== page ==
Australians ready for robots to diagnose health
Artificial intelligence also trusted to prescribe treatments.
A new study investigating the future of medicine reveals Australians are enthusiastic about the potential applications of artificial intelligence (AI) within the health care system.
The research, carried out by not-for-profit health fund HCF, found the majority (80%) Aussies would be comfortable with AI being used to diagnose common medical problems and interpret patient test results.
Respondents were also keen (72%) on exploring how AI could assist in prescribing treatment options.
However, HCF's inaugural Health Barometer Survey also identified a level of ambivalence, uncertainty and hesitation towards the advancement of technology within medicine.
Less than two thirds (58%) of Aussies think AI would improve early disease detection and reduce deaths.
There was also mixed feedback in terms of confidence in the accuracy (57%), efficiency (50%) and ability of artificial intelligence to keep extended-stay and long-term patients comfortable (53%).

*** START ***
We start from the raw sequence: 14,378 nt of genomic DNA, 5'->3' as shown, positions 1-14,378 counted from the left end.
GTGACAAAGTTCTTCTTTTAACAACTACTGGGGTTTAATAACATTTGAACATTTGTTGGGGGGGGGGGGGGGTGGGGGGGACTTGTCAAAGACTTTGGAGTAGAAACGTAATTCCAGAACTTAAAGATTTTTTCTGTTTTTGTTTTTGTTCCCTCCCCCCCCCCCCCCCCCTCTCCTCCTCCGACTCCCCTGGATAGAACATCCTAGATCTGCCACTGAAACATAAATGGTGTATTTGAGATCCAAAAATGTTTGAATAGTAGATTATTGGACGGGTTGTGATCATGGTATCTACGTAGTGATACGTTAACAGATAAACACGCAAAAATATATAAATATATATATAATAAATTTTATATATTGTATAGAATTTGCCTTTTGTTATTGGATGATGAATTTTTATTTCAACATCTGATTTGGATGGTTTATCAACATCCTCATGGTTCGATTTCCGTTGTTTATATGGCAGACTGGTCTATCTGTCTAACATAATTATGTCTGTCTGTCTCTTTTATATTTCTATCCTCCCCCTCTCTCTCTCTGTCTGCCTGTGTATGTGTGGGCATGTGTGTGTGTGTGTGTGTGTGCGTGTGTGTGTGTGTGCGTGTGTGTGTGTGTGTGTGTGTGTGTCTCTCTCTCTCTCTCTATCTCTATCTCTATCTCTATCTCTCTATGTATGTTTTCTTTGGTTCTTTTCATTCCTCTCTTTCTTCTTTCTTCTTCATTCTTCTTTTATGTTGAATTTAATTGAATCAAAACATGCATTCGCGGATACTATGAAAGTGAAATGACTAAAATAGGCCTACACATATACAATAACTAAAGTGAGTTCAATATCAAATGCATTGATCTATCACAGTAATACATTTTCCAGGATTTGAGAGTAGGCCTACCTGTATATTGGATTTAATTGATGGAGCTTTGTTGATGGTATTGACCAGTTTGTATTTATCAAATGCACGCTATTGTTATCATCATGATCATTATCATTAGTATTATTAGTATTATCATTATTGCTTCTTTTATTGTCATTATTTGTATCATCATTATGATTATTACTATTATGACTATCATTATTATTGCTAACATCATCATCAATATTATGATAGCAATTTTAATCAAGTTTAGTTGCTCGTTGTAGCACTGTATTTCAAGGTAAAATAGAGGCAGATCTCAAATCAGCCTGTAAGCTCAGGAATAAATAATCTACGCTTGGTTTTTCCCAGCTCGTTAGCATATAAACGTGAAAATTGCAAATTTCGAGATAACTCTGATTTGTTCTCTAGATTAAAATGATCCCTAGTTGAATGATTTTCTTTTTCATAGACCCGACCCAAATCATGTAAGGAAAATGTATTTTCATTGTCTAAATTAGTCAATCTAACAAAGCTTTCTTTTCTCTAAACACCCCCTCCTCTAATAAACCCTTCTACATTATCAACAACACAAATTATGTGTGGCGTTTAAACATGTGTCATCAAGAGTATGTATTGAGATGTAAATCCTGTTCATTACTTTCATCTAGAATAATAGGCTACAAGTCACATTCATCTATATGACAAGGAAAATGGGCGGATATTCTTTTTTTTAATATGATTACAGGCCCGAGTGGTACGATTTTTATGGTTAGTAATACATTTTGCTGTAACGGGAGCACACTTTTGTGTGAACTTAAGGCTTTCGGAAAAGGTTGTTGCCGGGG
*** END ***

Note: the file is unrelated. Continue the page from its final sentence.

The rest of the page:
Just over half (53%) believe AI will reduce constraints on the current health system, while a smaller proportion (46%) think embracing technology will help to free up medical staff for more imperative tasks.
Patient privacy and confidentiality (58%) and a lack of human intuition (57%) were major concerns.
In November, the Australian Medical Association (AMA) claimed Australia had "reached a crisis point" in public hospital funding, reflected by deteriorating bed ratios and unimproved or worsening wait times.
"It’s clear that Australians can see the benefit of technological advancements in health, particularly where it can be used to prevent disease and improve patient care," HCF managing director Shaun Larkin said.
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